RSNA 2019

Abstract Archives of the RSNA, 2019


SSA13-09

Quantification of Blood Spinal Cord Barrier Opening After Application of Magnetic Resonance Guided Focused Ultrasound

Sunday, Dec. 1 12:05PM - 12:15PM Room: S503AB



Awards
Trainee Research Prize - Medical Student

Participants
Chloe G. Cross, BSC, Salt Lake City, UT (Presenter) Nothing to Disclose
Allison Payne, PhD, Salt Lake City, UT (Abstract Co-Author) Nothing to Disclose
Gregory W. Hawryluk, Salt Lake City, UT (Abstract Co-Author) Nothing to Disclose
Riley Haag-Roeger, Salt Lake City, UT (Abstract Co-Author) Nothing to Disclose
Rahul Cheeniyil, Salt Lake City, UT (Abstract Co-Author) Nothing to Disclose
Henrik Odeen, PhD, Salt Lake City, UT (Abstract Co-Author) Nothing to Disclose
Satoshi Minoshima, MD, PhD, Salt Lake City, UT (Abstract Co-Author) Consultant, Hamamatsu Photonics KK; Research Grant, Hitachi, Ltd; Research Grant, Nihon Medi-Physics Co, Ltd;
Donna J. Cross, PhD, Salt Lake City, UT (Abstract Co-Author) Nothing to Disclose
Yoshimi Anzai, MD, Salt Lake City, UT (Abstract Co-Author) Nothing to Disclose

For information about this presentation, contact:

chloegcross@gmail.com

PURPOSE

To develop observer-independent MRI quantification of blood spinal cord barrier (BSCB) permeability after magnetic resonance guided focused ultrasound (MRgFUS) in spinal cord injury (SCI).

METHOD AND MATERIALS

Rats (n=21) underwent T8-T10 laminectomy and extradural compression of the spinal cord (23g weighted aneurysm-type clip, 1 min). High-resolution T1w MR images (3T Siemens, 3D VIBE, FOV=162 mm162 mm×45 mm, res=0.4 mm×0.4mm×0.8 mm interpolated to 0.2 mm×0.2 mm×0.4 mm, TR/TE=6.21/2.94 ms, FA=10°) were obtained pre-MRgFUS without contrast, pre-MRgFUS half-dose contrast, and post-MRgFUS full-dose contrast (Gadoteridol, 0.25 mL/kg, 0.1 mL saline). Rats (n=11) were placed on a MRgFUS system (256-element phased-array transducer, f=940 kHz, focal depth=10cm, intensity FWHM=1.8×2.5×10.9 mm3), injected Optison microbubbles (0.2 mL/kg, 0.1 mL saline) and received 3 doses in 4 locations, 2 mm apart (25 ms bursts, 1 Hz pulses for 3 min, 1.0-2.1 MPa peak pressure). Shams (n=10) received equivalent procedures with no sonications. Spinal cords were segmented manually or semi-automatically using the Spinal Cord Toolbox. SCI rats post-MRgFUS average ROI intensity were normalized to pre-MRgFUS half-contrast. Non-injured rats (n=3) were administered Evans Blue post-MRgFUS and spinals cords were sectioned into 5 mm x 7 samples. Absorbance was measured by spectrophotometry at 655 nm per mg tissue and correlated to post-MRgFUS ROIs normalized to pre-MRgFUS.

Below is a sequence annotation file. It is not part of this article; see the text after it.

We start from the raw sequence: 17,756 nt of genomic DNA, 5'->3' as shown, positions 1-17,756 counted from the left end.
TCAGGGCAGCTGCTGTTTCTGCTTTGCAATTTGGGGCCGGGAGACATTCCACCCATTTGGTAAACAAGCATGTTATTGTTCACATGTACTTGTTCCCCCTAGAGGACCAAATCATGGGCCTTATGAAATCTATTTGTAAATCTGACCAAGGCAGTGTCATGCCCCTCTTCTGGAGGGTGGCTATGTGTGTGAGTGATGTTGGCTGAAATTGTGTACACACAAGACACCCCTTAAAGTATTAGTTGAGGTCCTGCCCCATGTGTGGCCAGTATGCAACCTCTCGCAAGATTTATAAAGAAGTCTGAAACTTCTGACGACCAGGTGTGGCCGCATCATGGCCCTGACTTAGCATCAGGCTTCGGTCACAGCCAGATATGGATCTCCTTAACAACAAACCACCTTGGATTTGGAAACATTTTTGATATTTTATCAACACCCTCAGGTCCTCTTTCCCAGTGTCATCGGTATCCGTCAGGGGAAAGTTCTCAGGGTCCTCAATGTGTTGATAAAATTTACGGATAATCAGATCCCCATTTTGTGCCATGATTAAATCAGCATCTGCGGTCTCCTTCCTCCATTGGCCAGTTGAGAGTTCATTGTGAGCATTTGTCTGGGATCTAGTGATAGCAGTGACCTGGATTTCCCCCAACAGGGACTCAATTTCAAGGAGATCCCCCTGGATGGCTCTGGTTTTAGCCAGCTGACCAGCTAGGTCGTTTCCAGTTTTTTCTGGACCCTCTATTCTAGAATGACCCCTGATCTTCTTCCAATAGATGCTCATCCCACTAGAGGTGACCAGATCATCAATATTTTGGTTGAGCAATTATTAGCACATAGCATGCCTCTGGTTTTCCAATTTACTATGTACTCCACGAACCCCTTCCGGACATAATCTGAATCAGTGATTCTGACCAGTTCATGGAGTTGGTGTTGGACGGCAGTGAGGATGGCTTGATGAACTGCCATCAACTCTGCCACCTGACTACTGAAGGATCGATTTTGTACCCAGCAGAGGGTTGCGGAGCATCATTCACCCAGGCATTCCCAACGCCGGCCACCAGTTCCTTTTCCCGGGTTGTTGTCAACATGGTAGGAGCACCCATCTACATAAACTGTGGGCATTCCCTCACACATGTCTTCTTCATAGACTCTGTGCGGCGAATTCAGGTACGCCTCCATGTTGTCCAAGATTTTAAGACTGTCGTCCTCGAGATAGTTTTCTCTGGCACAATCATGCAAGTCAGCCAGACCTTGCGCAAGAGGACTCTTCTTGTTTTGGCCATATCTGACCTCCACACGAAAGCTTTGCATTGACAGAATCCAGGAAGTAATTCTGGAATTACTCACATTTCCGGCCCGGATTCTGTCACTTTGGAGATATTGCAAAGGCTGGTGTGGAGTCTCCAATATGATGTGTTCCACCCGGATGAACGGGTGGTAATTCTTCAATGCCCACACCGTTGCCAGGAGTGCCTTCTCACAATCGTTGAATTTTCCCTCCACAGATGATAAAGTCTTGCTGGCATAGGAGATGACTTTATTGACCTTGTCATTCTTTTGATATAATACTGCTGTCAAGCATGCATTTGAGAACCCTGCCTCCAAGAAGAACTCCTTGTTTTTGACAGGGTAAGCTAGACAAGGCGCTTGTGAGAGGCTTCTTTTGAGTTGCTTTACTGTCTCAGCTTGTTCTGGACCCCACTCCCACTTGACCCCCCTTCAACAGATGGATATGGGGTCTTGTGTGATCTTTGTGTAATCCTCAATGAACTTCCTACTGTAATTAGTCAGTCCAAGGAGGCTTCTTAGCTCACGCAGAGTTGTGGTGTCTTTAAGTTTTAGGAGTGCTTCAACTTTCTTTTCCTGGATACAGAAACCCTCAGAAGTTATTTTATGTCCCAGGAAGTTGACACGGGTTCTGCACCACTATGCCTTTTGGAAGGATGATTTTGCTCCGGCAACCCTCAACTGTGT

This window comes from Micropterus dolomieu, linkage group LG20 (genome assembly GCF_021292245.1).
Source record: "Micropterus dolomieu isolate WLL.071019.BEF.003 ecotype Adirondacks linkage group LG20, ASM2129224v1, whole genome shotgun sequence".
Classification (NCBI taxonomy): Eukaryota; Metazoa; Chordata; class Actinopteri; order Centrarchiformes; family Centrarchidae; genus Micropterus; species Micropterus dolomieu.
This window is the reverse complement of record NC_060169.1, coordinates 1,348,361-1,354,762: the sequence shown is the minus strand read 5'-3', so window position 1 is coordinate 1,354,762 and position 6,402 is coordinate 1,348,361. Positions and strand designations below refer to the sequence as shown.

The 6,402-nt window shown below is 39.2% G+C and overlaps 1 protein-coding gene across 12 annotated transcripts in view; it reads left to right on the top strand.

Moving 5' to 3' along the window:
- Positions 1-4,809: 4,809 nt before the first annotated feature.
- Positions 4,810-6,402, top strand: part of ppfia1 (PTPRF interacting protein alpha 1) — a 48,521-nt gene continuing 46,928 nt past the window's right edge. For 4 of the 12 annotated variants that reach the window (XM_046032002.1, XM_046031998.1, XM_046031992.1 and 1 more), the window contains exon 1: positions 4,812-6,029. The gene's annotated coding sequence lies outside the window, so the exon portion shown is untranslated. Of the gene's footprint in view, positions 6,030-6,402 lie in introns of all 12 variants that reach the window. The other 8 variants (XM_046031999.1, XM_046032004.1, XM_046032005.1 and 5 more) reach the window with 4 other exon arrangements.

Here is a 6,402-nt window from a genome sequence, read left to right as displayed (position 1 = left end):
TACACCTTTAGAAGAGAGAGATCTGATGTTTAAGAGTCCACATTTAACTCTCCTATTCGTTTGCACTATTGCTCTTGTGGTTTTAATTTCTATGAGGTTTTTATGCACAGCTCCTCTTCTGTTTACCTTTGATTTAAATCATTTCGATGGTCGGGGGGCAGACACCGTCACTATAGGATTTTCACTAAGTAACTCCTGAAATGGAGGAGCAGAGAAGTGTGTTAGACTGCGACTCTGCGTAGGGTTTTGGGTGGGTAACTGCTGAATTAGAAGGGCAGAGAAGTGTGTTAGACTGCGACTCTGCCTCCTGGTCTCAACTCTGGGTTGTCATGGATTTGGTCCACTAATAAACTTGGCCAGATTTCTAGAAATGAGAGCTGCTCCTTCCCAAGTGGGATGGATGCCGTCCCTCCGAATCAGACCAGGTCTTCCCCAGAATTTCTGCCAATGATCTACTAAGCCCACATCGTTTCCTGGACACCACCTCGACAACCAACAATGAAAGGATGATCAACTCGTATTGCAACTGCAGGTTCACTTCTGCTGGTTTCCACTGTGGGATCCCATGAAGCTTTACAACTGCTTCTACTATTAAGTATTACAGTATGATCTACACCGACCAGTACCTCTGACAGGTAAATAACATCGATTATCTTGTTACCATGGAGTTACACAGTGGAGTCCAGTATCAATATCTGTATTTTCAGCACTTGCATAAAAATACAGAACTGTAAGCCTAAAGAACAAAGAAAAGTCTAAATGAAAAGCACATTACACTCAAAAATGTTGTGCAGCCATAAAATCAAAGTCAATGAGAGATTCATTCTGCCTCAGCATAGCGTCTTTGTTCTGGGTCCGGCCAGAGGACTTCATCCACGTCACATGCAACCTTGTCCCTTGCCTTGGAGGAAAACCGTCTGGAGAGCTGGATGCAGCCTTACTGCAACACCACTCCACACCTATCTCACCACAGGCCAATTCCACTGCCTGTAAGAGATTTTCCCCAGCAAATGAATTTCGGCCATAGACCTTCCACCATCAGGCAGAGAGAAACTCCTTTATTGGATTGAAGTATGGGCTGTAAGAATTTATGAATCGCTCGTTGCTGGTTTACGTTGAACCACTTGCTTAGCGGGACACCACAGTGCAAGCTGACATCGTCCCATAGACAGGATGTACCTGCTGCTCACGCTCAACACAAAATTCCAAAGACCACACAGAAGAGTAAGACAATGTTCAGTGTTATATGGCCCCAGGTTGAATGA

RESULTS

Semi-automatic segmentation reduced time by 95% and showed no difference to the manual method (Pearson = 0.92, p=.00001, n=71 regions). Evans Blue absorbance correlated to image intensity in MRgFUS and control ROI (Pearson = 0.82, p=.02, n=6). Increase in signal intensity in MRgFUS ROI relative to control was seen in all SCI MRgFUS rats (10.6512.4%, range: 0.96-43.9%, n=11). SCI sham MRgFUS revealed no change (0.630.52%, range: 0.15-1.63%, n=10). This result was significant between both groups (p=.003).

CONCLUSION

Semi-automatic segmentation of the rat spinal cord was successful. Evans Blue absorbance was correlated to image intensity values in non-injured rats. Quantitative methods are sensitive for detection of BSCB opening induced by MRgFUS in the SCI animal model.

CLINICAL RELEVANCE/APPLICATION

Most potential therapeutics for SCI require invasive (surgery) or semi-invasive (intrathecal) delivery. The use of MRgFUS to open the BSCB and deliver therapeutics will facilitate recovery from SCI.

Printed on: 03/01/22